Connor Alstrom, Health Data Ambassador — Fresno
It has been an active month for improving the health of Fresno. We kicked-off our the first of many roundtable discussions about utilizing California’s Health Data in the Valley, held talks about incorporating Career Technical Education in Healthcare jobs at our high schools, and have begun discussion about launching a Code for America Brigade chapter here in Fresno.
Last week, we had our first roundtable discussion, bringing together healthcare professionals, open data experts, community representatives, and technologists.
We discussed how Health Data that is being published by the California Health and Human Services Agency (CHHS) could benefit our community here in and around Fresno. Andy Krackov, Associate Director for External Engagement at California HealthCare Foundation (CHCF), gave an overview of the Free the Data Initiative that CHCF has initiated to ensure that the State’s Health Data is reaching California’s communities effectively.
Something Andy said really stood out to me, “it takes a village to Free the Data”. The village is made up of the members and leaders of our community. People who are stakeholders in ensuring a healthier Fresno and who ensure that these great health data resources are not squandered.
A leader in Fresno’s data village, Sara Bosse, Manager of the Office of Policy, Planning and Communication at Fresno County Department of Public Health, gave a lay of the land of the health landscape in Fresno and the County’s Department of Public Health’s initiatives for a healthier Fresno.
One of the leaders in the State’s growing civic tech movement, Jesse Rosato, from Code for Sacramento, shared how his team created an application, WICit. WIC is a federally funded health and nutrition program for women, infants, and children. The CHHS Open Data project made WICit possible. WICit pulls health data on locations of vendors who accept WIC credit and displays vendor locations on an interactive map that helps families easily find grocery stores where WIC payments are accepted. They have even made it possible to link over to Google Maps and get directions to the store!
WICit is something that is currently available in Fresno, yet Sara Bosse emphasized the need for applications and visualizations for our community to be available in Spanish. Which leads me back to the great work of Jesse and his Code for Sacramento Brigade who have made their WICit app entirely open source. This means that developers in Fresno (or from other cities) can add more features to the app. The ability to view WICit in multiple languages is definitely possible.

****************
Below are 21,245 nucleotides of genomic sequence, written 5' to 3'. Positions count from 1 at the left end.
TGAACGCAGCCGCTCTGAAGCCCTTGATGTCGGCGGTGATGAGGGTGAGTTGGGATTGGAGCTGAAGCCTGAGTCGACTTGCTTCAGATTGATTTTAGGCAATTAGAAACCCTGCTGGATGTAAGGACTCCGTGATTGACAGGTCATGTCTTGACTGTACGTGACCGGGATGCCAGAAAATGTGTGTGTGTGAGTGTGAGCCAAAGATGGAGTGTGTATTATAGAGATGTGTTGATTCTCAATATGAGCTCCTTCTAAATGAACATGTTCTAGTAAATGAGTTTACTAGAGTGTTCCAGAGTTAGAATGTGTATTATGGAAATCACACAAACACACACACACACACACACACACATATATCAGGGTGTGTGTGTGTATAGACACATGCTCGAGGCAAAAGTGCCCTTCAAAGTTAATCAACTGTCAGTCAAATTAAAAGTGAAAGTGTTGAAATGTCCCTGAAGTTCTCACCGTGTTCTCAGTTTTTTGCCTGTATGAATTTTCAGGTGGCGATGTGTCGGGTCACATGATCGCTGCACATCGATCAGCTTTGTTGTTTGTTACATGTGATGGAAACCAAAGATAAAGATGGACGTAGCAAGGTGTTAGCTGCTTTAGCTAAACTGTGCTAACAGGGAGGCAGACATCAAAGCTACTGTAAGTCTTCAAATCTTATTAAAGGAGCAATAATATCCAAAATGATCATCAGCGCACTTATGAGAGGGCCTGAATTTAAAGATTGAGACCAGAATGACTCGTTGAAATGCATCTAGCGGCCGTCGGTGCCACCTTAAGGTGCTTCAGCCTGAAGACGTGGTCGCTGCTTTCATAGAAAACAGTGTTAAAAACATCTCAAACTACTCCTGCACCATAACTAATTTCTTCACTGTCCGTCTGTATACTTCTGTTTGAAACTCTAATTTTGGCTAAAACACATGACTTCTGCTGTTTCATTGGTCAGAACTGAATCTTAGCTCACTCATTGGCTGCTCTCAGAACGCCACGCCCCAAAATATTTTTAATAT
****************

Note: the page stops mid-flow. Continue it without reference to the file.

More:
Each participant shared their expertise on how Fresno could benefit from the State’s Health Data. Some of these include:
- Creating an application using the data on registered healthcare facilities to map out all facilities across Fresno, what their admission requirements are, and even what bus routes are close so that people can actually get to the facilities.
- Creating visualizations of what to do to avoid illness that is avoidable, and making sure that it was bilingual.
- There were also ideas to increase cooperation with pharmaceutical companies to share their data, or to fund data collecting initiatives.
Those were just a few of the great ideas presented. We are in the process of narrowing down the list of ideas and will select one to fund for Fresno. With community help, the state’s health data, and our local technology community, we can then build an application to serve the needs of Fresno and our larger community.
A great example of state data being used in our community can be seen in reporting from the Fresno Bee’s Barbara Anderson. She is in the middle of a four part investigative series about health in Fresno. Barbara’s first article shed a light on many different diseases that take their toll on valley residents and specifically utilizes health data in illustrating effects of asthma on our community.
Partnerships which bring the state’s health data to the public is one of the main goals of the Free the Data Initiative, and Barbara Anderson’s article exemplifies that effort. In order to continue the feedback loop and to move forward on creating an application for Fresno, we will host another roundtable in mid-May. This roundtable will help solidify the data and problems that Fresno has which can be solved with the health data.
We will then bring a panel of health experts from Fresno to meet with a group of technologists and civic hackers on June 5 to articulate the issues they have seen. Then, the technologists and civic hackers will have 24 hours to put together an application addressing a community problem they just heard about. The 24 hour hackathon will culminate on June 6th, the National Day of Civic Hacking, with presentations from each team on the completed application they created.
I will continue to keep you updated as this community effort continues to roll smoothly ahead. Within the next two months, we should have a useful application to interpret the State’s Health Data for Fresno and are looking forward to rolling it out to all of Fresno!